of foreign origin or character; not native; introduced from abroad, but not fully naturalized or acclimatized: exotic foods; exotic plants.
strikingly unusual or strange in effect or appearance: an exotic hairstyle.
of a uniquely new or experimental nature: exotic weapons.
of, relating to, or involving stripteasing: the exotic clubs where strippers are featured.


something that is exotic: The flower show included several tropical exotics with showy blooms.
an exotic dancer; a striptease dancer or belly dancer.

Origin of exotic

1590–1600; < Latin exōticus < Greek exōtikós foreign. See exo-, -tic
Related formsex·ot·i·cal·ly, adverbex·ot·ic·ness, nounnon·ex·ot·ic, adjectivenon·ex·ot·i·cal·ly, adverbun·ex·ot·ic, adjectiveun·ex·ot·i·cal·ly, adverb
Can be confusederotic erratic exotic
Dictionary.com Unabridged Based on the Random House Unabridged Dictionary, © Random House, Inc. 2019

Examples from the Web for exotic

Contemporary Examples of exotic

Historical Examples of exotic

  • It gave me the notion of an exotic Immensity ruled by an august Benevolence.

    Heart of Darkness

    Joseph Conrad

  • It was the exotic complexion and the slightness of his build which had put me off so completely.

  • It was now May, and London was bright with all the exotic gaiety of the season.

    Is He Popenjoy?

    Anthony Trollope

  • There was a kind of exotic quality in meeting Gistla that never disappeared.

    George Loves Gistla

    James McKimmey

  • Its language was Latin, an exotic dialect in the Eastern half of the Empire.

    Ancient Law

    Sir Henry James Sumner Maine

British Dictionary definitions for exotic



originating in a foreign country, esp one in the tropics; not nativean exotic plant
having a strange or bizarre allure, beauty, or quality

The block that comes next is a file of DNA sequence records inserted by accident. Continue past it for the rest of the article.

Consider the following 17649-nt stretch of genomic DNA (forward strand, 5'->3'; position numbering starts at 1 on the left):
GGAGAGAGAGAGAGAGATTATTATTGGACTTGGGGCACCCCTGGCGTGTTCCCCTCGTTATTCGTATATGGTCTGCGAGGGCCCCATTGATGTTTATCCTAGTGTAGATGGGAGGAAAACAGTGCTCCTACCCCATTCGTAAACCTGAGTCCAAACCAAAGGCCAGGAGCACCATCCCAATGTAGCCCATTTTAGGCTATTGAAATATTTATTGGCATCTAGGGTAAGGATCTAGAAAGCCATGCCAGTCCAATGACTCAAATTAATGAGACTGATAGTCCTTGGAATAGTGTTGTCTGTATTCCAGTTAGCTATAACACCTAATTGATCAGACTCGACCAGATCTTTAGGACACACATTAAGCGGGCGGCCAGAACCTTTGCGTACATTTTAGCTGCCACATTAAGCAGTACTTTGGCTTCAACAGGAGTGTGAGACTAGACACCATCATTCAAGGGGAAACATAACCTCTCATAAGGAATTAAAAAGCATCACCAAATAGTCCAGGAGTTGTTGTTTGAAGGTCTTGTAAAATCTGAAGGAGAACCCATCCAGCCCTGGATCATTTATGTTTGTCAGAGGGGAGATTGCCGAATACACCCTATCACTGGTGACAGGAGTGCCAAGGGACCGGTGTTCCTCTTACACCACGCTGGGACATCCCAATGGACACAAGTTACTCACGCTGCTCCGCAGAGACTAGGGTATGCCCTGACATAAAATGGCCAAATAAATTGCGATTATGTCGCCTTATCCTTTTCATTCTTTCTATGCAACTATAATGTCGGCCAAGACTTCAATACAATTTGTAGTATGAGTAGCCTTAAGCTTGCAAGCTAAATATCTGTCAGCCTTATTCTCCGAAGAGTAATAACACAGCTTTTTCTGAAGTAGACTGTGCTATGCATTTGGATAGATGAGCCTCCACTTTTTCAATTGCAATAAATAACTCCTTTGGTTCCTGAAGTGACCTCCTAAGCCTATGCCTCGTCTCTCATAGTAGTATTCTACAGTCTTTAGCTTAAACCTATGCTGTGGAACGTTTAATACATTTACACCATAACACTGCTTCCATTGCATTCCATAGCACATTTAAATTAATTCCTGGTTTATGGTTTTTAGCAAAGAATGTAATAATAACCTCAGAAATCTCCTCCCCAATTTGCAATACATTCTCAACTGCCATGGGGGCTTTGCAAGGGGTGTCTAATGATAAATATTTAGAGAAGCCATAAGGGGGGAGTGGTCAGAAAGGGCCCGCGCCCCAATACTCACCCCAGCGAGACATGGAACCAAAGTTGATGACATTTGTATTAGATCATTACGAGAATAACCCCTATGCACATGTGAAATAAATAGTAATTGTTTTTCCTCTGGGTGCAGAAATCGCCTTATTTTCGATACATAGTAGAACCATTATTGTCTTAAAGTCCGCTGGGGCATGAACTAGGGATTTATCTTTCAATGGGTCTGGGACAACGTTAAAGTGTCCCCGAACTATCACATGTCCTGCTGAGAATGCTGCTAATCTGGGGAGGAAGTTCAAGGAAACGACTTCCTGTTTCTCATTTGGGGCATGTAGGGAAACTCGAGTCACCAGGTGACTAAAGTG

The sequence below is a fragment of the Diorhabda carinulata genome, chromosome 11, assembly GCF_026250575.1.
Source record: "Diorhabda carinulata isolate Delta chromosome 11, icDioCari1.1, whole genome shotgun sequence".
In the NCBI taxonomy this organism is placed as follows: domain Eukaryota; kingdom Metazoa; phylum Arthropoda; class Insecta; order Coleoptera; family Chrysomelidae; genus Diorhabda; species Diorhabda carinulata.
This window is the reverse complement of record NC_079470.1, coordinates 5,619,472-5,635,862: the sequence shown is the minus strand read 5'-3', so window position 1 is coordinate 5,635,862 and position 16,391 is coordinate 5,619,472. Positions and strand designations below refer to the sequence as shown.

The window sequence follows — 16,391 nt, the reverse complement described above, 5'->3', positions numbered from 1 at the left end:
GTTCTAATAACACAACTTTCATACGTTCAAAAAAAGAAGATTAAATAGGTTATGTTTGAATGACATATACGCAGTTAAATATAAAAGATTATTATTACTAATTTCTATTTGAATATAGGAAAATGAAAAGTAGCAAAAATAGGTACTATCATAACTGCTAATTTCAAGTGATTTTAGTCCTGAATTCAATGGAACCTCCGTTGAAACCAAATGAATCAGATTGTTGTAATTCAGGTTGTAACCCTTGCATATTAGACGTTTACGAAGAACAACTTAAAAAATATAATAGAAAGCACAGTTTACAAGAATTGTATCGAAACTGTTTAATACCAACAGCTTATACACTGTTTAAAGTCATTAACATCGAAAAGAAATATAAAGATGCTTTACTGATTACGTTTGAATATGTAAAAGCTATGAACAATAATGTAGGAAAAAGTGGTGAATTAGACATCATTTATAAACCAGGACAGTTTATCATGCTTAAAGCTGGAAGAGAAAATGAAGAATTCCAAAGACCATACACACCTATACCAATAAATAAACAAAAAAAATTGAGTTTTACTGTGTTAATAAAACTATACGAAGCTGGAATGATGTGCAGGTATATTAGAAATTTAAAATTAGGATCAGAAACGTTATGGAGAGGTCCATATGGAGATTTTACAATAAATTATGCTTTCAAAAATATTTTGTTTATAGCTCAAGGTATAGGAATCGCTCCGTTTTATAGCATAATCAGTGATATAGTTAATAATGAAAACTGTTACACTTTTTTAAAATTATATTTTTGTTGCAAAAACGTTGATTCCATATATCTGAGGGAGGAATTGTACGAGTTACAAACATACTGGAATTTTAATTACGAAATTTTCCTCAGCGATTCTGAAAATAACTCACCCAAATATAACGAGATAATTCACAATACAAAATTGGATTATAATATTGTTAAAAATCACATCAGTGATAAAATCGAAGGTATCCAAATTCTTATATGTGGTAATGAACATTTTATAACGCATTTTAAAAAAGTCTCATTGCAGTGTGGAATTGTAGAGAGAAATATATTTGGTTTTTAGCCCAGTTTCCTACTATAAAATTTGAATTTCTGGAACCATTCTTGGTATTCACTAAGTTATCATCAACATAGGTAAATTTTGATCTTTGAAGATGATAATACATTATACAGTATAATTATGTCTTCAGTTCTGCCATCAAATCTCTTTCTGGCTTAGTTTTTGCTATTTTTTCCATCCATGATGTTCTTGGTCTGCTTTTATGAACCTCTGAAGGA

NZ (of trees, esp pine trees) native to the northern hemisphere but cultivated in New Zealandan exotic forest
of or relating to striptease


an exotic person or thing
Derived Formsexotically, adverbexoticism, nounexoticness, noun

Word Origin for exotic

C16: from Latin exōticus, from Greek exōtikos foreign, from exō outside
Collins English Dictionary - Complete & Unabridged 2012 Digital Edition © William Collins Sons & Co. Ltd. 1979, 1986 © HarperCollins Publishers 1998, 2000, 2003, 2005, 2006, 2007, 2009, 2012

Word Origin and History for exotic

1590s, "belonging to another country," from Middle French exotique (16c.) and directly from Latin exoticus, from Greek exotikos "foreign," literally "from the outside," from exo "outside" (see exo-). Sense of "unusual, strange" first recorded in English 1620s, from notion of "alien, outlandish." In reference to strip-teasers and dancing girls, it is first attested by 1942, American English.

Exotic dancer in the nightclub trade means a girl who goes through a few motions while wearing as few clothes as the cops will allow in the city where she is working ... ["Life," May 5, 1947]

As a noun from 1640s.

Online Etymology Dictionary, © 2010 Douglas Harper